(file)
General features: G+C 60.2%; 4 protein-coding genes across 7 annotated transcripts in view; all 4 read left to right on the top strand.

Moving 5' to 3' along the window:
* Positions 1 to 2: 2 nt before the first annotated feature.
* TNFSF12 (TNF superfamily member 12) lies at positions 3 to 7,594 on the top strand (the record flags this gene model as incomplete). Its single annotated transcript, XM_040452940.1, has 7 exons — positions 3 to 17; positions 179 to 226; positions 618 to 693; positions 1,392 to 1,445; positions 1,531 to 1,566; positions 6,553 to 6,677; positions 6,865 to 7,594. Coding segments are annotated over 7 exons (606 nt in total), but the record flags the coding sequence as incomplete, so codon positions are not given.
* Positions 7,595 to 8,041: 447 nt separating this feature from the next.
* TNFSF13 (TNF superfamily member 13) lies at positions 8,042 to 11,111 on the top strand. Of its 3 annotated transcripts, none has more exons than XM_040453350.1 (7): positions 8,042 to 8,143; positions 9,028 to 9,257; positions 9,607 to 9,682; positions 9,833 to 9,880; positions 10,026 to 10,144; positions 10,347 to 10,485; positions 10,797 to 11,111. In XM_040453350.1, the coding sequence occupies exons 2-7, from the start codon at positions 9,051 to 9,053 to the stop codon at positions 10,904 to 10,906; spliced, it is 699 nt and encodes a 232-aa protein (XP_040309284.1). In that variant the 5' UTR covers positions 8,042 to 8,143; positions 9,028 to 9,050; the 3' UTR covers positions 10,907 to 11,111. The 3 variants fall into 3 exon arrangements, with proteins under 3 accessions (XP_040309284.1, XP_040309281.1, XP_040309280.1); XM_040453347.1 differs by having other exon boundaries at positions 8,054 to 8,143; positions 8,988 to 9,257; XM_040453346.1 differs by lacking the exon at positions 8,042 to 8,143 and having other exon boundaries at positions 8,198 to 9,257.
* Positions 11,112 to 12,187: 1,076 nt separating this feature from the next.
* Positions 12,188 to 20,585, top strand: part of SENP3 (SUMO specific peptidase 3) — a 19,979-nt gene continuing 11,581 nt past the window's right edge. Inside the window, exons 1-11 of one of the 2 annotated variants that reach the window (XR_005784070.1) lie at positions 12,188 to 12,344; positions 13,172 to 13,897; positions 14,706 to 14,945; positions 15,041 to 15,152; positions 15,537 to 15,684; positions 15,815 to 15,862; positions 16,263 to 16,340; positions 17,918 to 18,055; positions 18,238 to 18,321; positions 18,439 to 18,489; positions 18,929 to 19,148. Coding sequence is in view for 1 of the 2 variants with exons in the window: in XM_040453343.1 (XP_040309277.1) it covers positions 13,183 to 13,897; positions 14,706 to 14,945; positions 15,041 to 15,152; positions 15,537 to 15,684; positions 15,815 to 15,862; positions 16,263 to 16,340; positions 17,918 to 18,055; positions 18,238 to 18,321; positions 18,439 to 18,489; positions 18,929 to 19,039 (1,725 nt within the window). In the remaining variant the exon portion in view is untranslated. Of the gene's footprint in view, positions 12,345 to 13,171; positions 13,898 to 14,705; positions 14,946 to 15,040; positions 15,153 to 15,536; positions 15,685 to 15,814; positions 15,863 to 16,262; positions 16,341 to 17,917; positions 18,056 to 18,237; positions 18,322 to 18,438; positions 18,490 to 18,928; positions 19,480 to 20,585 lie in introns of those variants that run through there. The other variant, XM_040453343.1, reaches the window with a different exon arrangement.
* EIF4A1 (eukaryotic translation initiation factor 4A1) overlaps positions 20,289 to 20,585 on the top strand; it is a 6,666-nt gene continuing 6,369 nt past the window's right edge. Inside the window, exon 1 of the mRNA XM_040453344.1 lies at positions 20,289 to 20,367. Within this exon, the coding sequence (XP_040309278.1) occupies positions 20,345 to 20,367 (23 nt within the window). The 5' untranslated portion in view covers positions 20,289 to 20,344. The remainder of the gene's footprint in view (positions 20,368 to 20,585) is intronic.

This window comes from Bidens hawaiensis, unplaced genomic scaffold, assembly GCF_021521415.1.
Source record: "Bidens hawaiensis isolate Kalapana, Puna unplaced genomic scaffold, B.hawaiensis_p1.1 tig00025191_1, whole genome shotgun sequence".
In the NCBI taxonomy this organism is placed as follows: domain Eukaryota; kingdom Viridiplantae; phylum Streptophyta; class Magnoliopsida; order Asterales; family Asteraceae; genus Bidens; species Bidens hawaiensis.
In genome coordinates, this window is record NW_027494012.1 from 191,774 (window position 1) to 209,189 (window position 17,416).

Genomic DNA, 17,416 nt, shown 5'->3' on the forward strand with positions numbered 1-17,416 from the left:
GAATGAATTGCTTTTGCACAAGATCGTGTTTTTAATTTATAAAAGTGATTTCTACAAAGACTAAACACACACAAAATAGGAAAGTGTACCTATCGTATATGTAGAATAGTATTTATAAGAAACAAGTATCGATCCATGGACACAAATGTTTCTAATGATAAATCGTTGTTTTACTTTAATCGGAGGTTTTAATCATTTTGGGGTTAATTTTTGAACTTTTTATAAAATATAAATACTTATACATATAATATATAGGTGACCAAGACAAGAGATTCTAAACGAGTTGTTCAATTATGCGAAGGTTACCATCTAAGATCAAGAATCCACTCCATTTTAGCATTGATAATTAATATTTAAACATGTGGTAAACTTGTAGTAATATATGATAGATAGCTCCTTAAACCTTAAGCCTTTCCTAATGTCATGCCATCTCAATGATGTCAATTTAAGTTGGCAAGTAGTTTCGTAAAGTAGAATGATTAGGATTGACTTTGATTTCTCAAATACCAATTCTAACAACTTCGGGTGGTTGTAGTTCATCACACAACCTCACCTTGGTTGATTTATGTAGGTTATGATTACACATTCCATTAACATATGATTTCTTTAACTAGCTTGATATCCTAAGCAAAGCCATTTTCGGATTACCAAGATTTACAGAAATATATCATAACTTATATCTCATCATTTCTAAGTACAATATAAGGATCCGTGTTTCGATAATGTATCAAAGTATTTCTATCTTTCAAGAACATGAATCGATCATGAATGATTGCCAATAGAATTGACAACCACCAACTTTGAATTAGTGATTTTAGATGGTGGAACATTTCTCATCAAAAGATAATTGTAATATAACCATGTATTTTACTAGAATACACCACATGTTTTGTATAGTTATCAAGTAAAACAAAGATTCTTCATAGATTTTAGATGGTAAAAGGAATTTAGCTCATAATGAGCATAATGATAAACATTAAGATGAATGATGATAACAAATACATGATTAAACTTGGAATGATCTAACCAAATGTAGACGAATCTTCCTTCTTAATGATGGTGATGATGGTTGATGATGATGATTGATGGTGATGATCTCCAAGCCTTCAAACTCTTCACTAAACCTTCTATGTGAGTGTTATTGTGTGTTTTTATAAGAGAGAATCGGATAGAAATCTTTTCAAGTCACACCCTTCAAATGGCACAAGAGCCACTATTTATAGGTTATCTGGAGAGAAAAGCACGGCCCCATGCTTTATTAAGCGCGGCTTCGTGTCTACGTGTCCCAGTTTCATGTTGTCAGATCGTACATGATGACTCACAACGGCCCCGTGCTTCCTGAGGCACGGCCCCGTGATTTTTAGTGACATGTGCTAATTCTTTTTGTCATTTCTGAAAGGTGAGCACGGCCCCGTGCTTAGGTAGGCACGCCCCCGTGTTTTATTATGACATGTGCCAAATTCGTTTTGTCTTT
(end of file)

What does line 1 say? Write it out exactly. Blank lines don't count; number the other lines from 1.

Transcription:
General features: G+C 60.2%; 4 protein-coding genes across 7 annotated transcripts in view; all 4 read left to right on the top strand.